Vitamin D Found to Be Ineffective Against ART-Related Lipid and Metabolic Dysfunction
Vitamin D is known to boost bone health, but a recent study demonstrates that it has little impact on the metabolic side effects of a newly begun antiretroviral therapy (ART) regime.
Vitamin D has been touted as a preventive treatment or therapy for multiple ailments, from brittle bones to cancer to autoimmune disorders. Several studies have suggested that individuals living with HIV who supplement their diets with vitamin D have a lower risk of developing Type 2 diabetes and elevated cholesterol levels, both of which are not uncommon in those with HIV who are being treated with antiretroviral therapy (ART). With this in mind, a team of scientists from the University of Alabama-Birmingham and other institutions set out to learn whether vitamin D had any positive effect on lipid levels and insulin resistance in HIV-positive individuals who were just beginning ART regimens.
The team enrolled 165 subjects in its double-blind study. The subjects were randomly assigned to either of 2 groups, one that received supplemental vitamin D and calcium and one that was given a placebo. The subjects’ vitamin D, glucose, insulin, and cholesterol levels, and BMI and waist circumference were measured at the beginning of the study (baseline), and at weeks 24 and 48 after ART had been initiated.
Both groups of subjects experienced significant increases in their cholesterol levels at week 24 and again at week 48, as well as moderate increases in their glucose levels over the course of the study. The placebo group saw insulin levels rise during the first 24 weeks while the vitamin D group did not, but neither group had statistically significant changes by week 48. Subjects in the placebo group experienced a slight increase in waist circumference as measured at weeks 24 and 48, but the increase was not statistically significant. Neither were the differences in BMI measured in the 2 groups.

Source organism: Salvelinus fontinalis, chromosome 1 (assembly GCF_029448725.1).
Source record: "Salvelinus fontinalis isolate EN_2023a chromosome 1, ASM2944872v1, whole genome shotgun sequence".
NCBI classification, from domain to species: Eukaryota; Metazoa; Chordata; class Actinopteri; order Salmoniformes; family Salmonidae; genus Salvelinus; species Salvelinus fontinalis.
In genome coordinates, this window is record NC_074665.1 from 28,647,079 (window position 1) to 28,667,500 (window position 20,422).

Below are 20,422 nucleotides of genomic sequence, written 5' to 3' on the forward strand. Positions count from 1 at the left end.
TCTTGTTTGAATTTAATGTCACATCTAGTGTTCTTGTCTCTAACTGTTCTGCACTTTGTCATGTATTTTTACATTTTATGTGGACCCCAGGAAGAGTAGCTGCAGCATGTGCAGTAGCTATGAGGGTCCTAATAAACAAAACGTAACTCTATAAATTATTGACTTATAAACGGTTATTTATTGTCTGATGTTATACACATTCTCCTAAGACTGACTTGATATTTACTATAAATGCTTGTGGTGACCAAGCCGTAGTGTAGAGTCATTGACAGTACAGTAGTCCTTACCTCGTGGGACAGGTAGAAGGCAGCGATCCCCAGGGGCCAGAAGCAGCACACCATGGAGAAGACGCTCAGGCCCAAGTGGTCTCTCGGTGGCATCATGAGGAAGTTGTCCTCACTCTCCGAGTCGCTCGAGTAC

“Despite the marked increase in vitamin D levels from the time of ART initiation and benefits regarding bone health, high-dose vitamin D and calcium supplementation did not meaningfully improve relevant metabolic parameters, including glucose metabolism, insulin resistance, lipid profiles, body composition measures, or prevalence of the metabolic syndrome,” the authors wrote in their study conclusions, adding, “Despite having low vitamin D levels throughout the study, participants in the placebo arm had only modest changes in the metabolic parameters measured.”
Why doesn’t vitamin D, given its beneficial effects on bone health, lower lipid levels and reduce insulin resistance in HIV-positive individuals who begin ART regimens? “It may be that metabolic changes related to ART initiation far outweigh the effects of vitamin D supplementation,” the authors wrote. “Alternatively, vitamin D supplementation may only be useful in persons who develop these metabolic derangements after some duration of exposure to the ART medications or that the [serum] level of [vitamin] D required to cause metabolic derangements is lower than that needed to maintain bone health.”
Limitations of this study include a short follow-up period (1 year), and the fact that the team used only 1 type of ART regimen consisting of efavirenz, emtricitabine, and tenofovir disoproxil fumarate on its subjects; a different medication regimen potentially could have changed the results. In addition, the subjects were young and otherwise healthy, which raises the question of whether vitamin D supplementation might have had a different impact on an already metabolically-impaired population. The exercise, alcohol, and smoking habits of the subjects were similarly unknown. In addition, women, who have been shown to be responsive to vitamin D supplementation in previous studies, were underrepresented in this trial.
Laurie Saloman, MS, is a health writer with more than 20 years of experience working for both consumer- and physician-focused publications. She is a graduate of Brandeis University and the Medill School of Journalism at Northwestern University. She lives in New Jersey with her family.